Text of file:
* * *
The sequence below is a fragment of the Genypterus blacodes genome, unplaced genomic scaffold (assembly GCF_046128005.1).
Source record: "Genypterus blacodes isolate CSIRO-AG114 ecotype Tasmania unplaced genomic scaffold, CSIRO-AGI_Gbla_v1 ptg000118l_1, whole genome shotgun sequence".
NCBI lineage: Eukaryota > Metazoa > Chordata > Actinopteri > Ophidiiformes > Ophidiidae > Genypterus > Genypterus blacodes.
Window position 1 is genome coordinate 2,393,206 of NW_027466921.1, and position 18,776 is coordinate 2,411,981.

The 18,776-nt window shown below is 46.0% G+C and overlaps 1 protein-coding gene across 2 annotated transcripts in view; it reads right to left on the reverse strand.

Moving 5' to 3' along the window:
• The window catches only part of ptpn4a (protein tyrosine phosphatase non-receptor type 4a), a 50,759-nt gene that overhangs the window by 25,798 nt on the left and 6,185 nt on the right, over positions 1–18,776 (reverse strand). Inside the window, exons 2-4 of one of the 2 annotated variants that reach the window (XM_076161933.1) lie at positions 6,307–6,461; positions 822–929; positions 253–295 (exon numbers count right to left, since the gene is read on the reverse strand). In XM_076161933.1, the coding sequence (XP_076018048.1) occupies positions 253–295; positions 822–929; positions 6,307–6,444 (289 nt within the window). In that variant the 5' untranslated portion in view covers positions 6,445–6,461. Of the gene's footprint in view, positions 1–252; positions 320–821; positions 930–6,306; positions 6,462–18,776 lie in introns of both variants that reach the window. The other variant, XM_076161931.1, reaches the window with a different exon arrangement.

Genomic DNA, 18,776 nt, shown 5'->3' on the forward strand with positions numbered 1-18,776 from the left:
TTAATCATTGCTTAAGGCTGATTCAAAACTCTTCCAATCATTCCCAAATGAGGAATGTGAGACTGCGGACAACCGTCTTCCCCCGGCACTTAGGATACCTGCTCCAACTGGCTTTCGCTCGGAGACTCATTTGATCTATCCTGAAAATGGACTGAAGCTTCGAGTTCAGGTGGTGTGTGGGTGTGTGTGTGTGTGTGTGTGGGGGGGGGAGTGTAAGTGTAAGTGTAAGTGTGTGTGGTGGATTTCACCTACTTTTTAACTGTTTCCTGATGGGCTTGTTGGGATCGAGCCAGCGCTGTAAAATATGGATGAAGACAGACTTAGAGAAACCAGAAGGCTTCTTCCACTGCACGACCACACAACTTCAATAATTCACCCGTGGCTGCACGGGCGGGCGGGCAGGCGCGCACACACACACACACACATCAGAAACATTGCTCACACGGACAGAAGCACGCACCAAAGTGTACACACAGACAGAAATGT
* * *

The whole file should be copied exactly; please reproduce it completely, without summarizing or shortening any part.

The sequence below is a fragment of the Genypterus blacodes genome, unplaced genomic scaffold (assembly GCF_046128005.1).
Source record: "Genypterus blacodes isolate CSIRO-AG114 ecotype Tasmania unplaced genomic scaffold, CSIRO-AGI_Gbla_v1 ptg000118l_1, whole genome shotgun sequence".
NCBI lineage: Eukaryota > Metazoa > Chordata > Actinopteri > Ophidiiformes > Ophidiidae > Genypterus > Genypterus blacodes.
Window position 1 is genome coordinate 2,393,206 of NW_027466921.1, and position 18,776 is coordinate 2,411,981.

The 18,776-nt window shown below is 46.0% G+C and overlaps 1 protein-coding gene across 2 annotated transcripts in view; it reads right to left on the reverse strand.

Moving 5' to 3' along the window:
• The window catches only part of ptpn4a (protein tyrosine phosphatase non-receptor type 4a), a 50,759-nt gene that overhangs the window by 25,798 nt on the left and 6,185 nt on the right, over positions 1–18,776 (reverse strand). Inside the window, exons 2-4 of one of the 2 annotated variants that reach the window (XM_076161933.1) lie at positions 6,307–6,461; positions 822–929; positions 253–295 (exon numbers count right to left, since the gene is read on the reverse strand). In XM_076161933.1, the coding sequence (XP_076018048.1) occupies positions 253–295; positions 822–929; positions 6,307–6,444 (289 nt within the window). In that variant the 5' untranslated portion in view covers positions 6,445–6,461. Of the gene's footprint in view, positions 1–252; positions 320–821; positions 930–6,306; positions 6,462–18,776 lie in introns of both variants that reach the window. The other variant, XM_076161931.1, reaches the window with a different exon arrangement.

Genomic DNA, 18,776 nt, shown 5'->3' on the forward strand with positions numbered 1-18,776 from the left:
TTAATCATTGCTTAAGGCTGATTCAAAACTCTTCCAATCATTCCCAAATGAGGAATGTGAGACTGCGGACAACCGTCTTCCCCCGGCACTTAGGATACCTGCTCCAACTGGCTTTCGCTCGGAGACTCATTTGATCTATCCTGAAAATGGACTGAAGCTTCGAGTTCAGGTGGTGTGTGGGTGTGTGTGTGTGTGTGTGTGGGGGGGGGAGTGTAAGTGTAAGTGTAAGTGTGTGTGGTGGATTTCACCTACTTTTTAACTGTTTCCTGATGGGCTTGTTGGGATCGAGCCAGCGCTGTAAAATATGGATGAAGACAGACTTAGAGAAACCAGAAGGCTTCTTCCACTGCACGACCACACAACTTCAATAATTCACCCGTGGCTGCACGGGCGGGCGGGCAGGCGCGCACACACACACACACACATCAGAAACATTGCTCACACGGACAGAAGCACGCACCAAAGTGTACACACAGACAGAAATGT